Thundering typhoons! With Tintin and Me
(Denmark, 76 min.) Anders Hogsbro Ostergaard has crafted a fascinating and intriguing documentary about Hergé, the Belgian artist who invented Tintin (and Captain Haddock, and Professor Calculus, and the Thomson/Thompson duo, etc.) for a Catholic magazine in 1929 and wrote adventures for his youthful hero right up until the 1970s. I used to read these comics all the time when I was a kid -- and my dad seized the opportunity to educate me by explaining all the references the characters made to things like Sing Sing, etc. -- and watching this film made me want to go back and read them all over again. Scott McCloud notes in his book Understanding Comics
that Hergé used a fascinating combination of iconic art (in the ultra-simple, ultra-cartoonish faces he gave his characters) and realistic art (in the ultra-detailed environments in which he put those characters), but I hadn't realized until I saw this film just HOW out of his way Hergé went to ensure that he was depicting authentic settings as accurately and realistically as possible. The film gets into some interesting political and biographical territory as it explores the influence that a certain right-wing Catholic minister had over Hergé's life, hiring him to create a cartoon in which a strapping young hero would defeat Communists around the world, etc., and even marrying Hergé off to his secretary; when Hergé left his wife for another woman many, many years later, he apparently felt a great deal of guilt over this, until he evidently set aside certain ideas about "sin" with which he had been raised. Hergé's association with this minister, and with a newspaper that the Nazis had assumed control of at the beginning of WW2, also led to him being arrested as a "collaborator" at the end of the war, even though he had written anti-fascist stories before the war (one story takes place in a country overseen by a dictator named Musstler -- half Mussolini, half Hitler) and had kept his Tintin adventures strictly neutral during the war (lots of buried-treasure stories!). One of the film's sadder subplots concerns a Chinese man whose advice on The Blue Lotus
helped Hergé to move out of the stereotypical and propagandistic mode of the earliest Tintin stories; this man disappeared early on, and Hergé apparently spent his entire life looking for him, even going so far as to base an entire story, Tintin in Tibet
, on the character's search for this Chinese man's comic-book namesake; and what's really kinda bittersweet is the way this man was ultimately found just a very, very short time before Hergé died, and the way the reunion of these two men was treated like a major media event -- you can't help wondering if Hergé had really meant as much to Tchang as the idealized quest for Tchang had meant to Hergé. Amazingly, Hergé, who was interviewed by the director (or by one of the interviewees, it wasn't clear to me which) at some length in the early '70s, professes to be happy with only two panels in his entire ouevre; they are good panels, to be sure, but man, there's a lot more than just those!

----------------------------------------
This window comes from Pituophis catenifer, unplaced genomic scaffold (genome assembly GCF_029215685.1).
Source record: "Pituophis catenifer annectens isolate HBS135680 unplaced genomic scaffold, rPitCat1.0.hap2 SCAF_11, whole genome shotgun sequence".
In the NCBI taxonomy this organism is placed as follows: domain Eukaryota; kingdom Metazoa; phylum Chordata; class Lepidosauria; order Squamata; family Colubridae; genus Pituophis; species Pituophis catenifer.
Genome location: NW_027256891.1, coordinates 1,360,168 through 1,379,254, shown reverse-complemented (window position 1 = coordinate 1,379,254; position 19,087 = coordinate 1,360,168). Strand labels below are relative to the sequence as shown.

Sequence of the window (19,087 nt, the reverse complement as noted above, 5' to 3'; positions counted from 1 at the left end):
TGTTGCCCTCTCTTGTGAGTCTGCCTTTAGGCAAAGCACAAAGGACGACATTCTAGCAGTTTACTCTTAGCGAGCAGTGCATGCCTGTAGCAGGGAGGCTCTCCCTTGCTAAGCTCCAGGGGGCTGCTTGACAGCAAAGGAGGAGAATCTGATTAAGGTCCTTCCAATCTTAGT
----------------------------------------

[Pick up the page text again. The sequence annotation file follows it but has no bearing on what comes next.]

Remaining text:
I caught that film on Monday night, between two Israeli films -- both of which, by some odd coincidence, concern single mothers with daughters who may or may not be getting the sorts of reputations that women generally don't like to get. On Sunday, I saw Campfire
(Israel, 95 min.), which does a PERFECT job of capturing the look and mood of the early 1980s; the widowed mother in this story, name of Rachel (Michaela Eshet), is thinking of joining a new "Religious Zionist" settlement in the West Bank, and Tami (Hani Furstenberg), the younger of her two daughters attends a Jewish youth group, and the kind of music they sing, and the kind of activities they have, totally brings to mind the kinds of things I experienced at church functions way back then; the fact that my upbringing was Christian, not Jewish, doesn't make much of a difference here because there was a definite philo-Semitic tinge to the churches in which I was raised, and that was the era in which a lot of Christian choruses were starting to be written in the style of Hebrew praise songs. One OTHER thing this film does perfectly is capture the exuberance of what it feels like to be a 15-year-old in love, especially when the object of your affections seems to be returning your feelings. And I really liked the amusing blind dates that Rachel goes on. Those who have seen Broken Wings